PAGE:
SAN JOSE – An apartment complex in downtown San Jose is set to be the first property unloaded as part of auctioning off pieces of a bankrupt developer’s real estate empire implicated in a federal fraud case.
The first property to find a potential buyer — at a cost of $54.2 million — is a large apartment building at 138 Ballback St. in downtown San Jose, according to papers filed July 16 in US District Court in a fraud case involving bankrupt developer Sanjiv Teacher.
Court-appointed receiver David Stapleton is at the center of Securities and Exchange Commission fraud proceedings attempting to sell properties owned by Acharya, chairman of Silicon Sage Builders and a real estate executive.
“The receiver has accepted an offer from Carmel Partners Realty VII to purchase the property,” documents on file with the Federal Court show.
The proposed buyer is an affiliate of San Francisco-based Carmel Partners, which specializes in the ownership of apartment buildings.
The apartment building on Ballback Street is a favorite in San Jose’s trendy and charming South First Area, or just a short walk from the Sofa District and the city’s convention center.
The residential complex, which was completed in 2019, also appears to be in healthy shape.
According to court papers, “almost all” of the 101 residential units are currently on rent.
The receiver expects to sell the Silicon SEZ assets at a price high enough to enable investors and creditors associated with Acharya’s projects to recover at least some of Acharya’s money.
“The property was aggressively marketed and was on the market first,” said the receiver, regarding efforts to find a buyer for 138 Baalback cents.
JLL, a commercial real estate firm, handled the marketing of the apartment complex and arranged the transactions on behalf of the receiver. JLL has conducted at least 47 rounds of apartment building and several rounds of bidding, Court Paper Show.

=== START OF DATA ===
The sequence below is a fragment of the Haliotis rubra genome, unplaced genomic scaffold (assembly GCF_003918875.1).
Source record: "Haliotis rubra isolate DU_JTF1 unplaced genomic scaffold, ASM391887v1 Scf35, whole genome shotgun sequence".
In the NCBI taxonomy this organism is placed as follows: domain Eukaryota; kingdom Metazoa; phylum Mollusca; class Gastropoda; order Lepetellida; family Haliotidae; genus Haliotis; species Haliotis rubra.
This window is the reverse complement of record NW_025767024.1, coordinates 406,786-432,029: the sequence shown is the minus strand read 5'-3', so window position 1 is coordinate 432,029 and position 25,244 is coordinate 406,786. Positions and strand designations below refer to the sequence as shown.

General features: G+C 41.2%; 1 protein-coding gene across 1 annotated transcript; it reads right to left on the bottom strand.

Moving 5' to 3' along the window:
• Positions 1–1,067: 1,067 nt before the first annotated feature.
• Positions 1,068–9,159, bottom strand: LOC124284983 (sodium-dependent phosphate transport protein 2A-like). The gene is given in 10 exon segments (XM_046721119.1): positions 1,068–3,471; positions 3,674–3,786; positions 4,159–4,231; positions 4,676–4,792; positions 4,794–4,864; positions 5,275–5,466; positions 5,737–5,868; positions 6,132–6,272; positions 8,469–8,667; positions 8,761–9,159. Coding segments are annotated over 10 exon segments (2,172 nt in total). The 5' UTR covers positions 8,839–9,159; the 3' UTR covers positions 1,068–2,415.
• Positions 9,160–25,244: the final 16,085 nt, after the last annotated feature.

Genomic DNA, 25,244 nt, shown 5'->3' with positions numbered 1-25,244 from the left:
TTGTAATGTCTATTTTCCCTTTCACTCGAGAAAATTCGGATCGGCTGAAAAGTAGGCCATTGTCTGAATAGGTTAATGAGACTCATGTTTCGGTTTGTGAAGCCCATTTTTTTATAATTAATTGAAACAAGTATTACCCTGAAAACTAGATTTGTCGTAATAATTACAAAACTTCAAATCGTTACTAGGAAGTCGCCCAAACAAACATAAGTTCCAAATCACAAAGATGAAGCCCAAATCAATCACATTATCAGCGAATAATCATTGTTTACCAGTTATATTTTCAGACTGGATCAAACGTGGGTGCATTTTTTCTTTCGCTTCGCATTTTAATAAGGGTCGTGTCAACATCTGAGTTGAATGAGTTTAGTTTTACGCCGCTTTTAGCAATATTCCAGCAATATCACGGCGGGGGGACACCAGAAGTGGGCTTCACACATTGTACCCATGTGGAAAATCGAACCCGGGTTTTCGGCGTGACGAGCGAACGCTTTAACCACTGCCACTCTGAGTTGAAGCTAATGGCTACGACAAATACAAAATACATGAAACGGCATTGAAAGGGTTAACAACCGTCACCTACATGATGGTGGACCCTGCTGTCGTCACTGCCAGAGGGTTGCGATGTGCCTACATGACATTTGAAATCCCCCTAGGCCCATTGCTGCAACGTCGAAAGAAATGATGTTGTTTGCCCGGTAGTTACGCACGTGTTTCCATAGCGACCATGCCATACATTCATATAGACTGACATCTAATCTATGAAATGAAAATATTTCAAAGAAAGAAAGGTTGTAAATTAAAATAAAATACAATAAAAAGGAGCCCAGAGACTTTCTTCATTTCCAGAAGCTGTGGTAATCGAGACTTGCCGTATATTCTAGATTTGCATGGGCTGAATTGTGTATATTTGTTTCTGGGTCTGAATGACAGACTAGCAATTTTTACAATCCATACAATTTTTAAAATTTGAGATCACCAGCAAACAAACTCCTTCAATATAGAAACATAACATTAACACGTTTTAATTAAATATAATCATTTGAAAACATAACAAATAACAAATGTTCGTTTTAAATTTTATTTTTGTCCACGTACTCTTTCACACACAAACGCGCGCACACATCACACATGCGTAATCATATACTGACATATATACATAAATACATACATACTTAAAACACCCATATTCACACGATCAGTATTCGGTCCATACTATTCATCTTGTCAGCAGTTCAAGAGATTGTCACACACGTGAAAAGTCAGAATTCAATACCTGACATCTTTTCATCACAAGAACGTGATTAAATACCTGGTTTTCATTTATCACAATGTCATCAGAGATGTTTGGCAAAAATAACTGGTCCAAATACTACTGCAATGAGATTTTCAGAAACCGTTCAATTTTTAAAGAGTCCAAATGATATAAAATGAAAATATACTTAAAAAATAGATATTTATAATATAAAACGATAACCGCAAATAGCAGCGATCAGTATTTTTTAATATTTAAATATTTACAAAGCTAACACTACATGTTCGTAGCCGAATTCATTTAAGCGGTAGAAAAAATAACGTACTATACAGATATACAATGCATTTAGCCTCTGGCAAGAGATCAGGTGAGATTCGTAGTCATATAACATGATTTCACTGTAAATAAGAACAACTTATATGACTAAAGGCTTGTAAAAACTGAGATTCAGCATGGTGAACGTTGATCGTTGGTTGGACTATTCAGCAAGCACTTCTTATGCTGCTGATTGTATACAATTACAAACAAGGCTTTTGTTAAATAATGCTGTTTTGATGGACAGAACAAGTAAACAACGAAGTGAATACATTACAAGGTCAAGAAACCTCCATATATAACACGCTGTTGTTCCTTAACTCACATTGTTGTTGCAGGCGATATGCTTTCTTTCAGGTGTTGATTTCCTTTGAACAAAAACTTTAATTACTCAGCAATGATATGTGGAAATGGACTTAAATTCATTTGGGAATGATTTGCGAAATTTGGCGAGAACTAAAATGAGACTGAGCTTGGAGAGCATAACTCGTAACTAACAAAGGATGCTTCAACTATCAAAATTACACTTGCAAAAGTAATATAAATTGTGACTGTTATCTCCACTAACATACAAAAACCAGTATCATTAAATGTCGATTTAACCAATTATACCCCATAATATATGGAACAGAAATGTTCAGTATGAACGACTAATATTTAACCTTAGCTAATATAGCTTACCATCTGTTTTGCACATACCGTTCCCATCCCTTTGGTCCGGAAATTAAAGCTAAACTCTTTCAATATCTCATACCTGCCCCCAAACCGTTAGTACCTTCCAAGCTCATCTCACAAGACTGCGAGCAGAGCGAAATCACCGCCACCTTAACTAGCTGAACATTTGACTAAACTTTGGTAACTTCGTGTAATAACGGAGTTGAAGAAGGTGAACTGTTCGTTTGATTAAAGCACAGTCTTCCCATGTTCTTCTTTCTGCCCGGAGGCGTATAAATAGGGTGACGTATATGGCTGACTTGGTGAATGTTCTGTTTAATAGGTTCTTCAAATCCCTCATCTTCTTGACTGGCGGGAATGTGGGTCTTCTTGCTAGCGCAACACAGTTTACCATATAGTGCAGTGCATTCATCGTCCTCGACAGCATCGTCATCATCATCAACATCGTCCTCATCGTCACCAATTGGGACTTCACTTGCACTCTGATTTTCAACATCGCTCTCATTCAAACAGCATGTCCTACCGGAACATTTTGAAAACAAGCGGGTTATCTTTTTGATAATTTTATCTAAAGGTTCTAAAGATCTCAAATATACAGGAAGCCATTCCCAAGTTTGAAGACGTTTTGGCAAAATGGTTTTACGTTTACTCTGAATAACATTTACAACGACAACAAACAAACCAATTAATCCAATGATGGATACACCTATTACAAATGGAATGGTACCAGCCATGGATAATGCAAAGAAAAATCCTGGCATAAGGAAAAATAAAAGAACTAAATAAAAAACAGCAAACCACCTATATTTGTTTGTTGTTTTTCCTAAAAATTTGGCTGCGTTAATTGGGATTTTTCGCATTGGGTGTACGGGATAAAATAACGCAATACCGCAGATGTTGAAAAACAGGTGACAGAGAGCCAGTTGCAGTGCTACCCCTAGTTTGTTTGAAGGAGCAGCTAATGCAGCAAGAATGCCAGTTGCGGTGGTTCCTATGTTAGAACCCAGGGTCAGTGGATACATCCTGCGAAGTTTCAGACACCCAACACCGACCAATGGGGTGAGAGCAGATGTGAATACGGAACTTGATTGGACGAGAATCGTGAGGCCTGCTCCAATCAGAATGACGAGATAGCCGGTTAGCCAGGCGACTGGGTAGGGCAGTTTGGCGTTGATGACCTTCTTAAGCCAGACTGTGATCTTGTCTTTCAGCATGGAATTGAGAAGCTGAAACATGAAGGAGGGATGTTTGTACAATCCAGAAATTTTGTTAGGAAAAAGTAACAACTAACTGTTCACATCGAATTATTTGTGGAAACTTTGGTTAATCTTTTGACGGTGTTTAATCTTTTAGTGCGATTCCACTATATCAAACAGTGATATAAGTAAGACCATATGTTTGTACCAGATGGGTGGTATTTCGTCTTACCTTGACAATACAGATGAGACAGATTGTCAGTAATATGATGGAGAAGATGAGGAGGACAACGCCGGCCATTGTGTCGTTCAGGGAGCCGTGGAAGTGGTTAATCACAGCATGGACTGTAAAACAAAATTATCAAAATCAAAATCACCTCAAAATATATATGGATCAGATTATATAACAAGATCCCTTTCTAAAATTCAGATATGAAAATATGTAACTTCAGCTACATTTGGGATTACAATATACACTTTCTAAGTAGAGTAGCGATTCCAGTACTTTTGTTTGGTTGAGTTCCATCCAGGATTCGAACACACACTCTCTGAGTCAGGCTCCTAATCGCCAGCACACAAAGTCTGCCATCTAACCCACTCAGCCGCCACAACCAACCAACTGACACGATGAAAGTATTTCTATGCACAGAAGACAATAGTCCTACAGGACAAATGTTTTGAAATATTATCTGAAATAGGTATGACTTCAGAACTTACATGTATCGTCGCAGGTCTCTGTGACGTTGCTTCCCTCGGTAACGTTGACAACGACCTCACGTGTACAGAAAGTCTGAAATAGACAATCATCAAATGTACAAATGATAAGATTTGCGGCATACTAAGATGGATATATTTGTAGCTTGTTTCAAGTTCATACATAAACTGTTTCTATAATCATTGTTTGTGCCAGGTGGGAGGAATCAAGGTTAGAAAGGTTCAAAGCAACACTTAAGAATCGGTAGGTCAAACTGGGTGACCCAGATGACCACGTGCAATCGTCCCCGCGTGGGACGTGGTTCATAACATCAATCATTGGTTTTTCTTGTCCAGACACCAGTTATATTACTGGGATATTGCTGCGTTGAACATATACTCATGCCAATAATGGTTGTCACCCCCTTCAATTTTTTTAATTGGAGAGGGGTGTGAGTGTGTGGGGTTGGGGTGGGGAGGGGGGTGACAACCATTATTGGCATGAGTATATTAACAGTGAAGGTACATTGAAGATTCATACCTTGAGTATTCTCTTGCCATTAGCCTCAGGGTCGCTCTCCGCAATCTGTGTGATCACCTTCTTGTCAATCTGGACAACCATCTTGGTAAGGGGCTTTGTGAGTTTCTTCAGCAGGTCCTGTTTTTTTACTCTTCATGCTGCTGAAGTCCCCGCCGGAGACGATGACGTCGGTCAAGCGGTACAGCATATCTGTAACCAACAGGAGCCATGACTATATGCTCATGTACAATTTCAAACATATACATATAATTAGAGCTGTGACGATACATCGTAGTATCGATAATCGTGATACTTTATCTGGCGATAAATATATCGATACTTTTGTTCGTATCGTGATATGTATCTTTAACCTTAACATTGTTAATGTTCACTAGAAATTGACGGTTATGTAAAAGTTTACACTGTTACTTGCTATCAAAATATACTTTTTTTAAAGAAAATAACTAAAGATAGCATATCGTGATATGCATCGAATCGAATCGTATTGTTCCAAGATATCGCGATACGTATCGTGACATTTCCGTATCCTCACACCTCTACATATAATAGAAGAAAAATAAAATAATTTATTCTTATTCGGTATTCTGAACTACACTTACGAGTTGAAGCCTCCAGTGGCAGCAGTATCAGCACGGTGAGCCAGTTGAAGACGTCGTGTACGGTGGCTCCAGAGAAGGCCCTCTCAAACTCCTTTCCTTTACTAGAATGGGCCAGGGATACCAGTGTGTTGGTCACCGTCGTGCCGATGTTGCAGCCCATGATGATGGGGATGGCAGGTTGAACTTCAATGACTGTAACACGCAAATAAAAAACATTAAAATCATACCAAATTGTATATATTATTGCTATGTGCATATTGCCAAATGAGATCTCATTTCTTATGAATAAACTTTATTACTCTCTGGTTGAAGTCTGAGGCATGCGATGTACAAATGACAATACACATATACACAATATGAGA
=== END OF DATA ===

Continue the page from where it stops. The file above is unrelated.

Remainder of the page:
Many other master-held properties, some complete, some partially built, and some completely undeveloped, are also expected to be marketed for sale by the receiver.
The Bay Area properties involved in the marketing effort were originally proposed or developed by Acharya and his flagship Silicon SEZ builders. The Securities and Exchange Commission has accused Acharya and Silicon SEZ of fraud. Silicon SEZ was sent to court-ordered receivership this year.
Silicon SEZ projects and properties in San Jose, Fremont, Santa Clara, Sunnyvale, Morgan Hill and Hayward face various futures, according to records on file with the US District Court in San Francisco.
Ballback Street apartment transactions in downtown San Jose, if completed with the conditions outlined in the court papers, can achieve the primary goals of property sales.
The sale of the property will be used to pay the lender on the apartment complex, as well as to pay the mechanic’s lien that eight different contractors filed against the building. The lender will be paid approximately $39.9 million. The contractors are owed a combined $400,000.
After paying a commission and closing costs to JLL, there will be several million left to pay the creditors and investors of Silicon SEZ and Acharya.
“The receiver expects the receivership estate to net approximately $12.6 million from the sale,” the court documents state.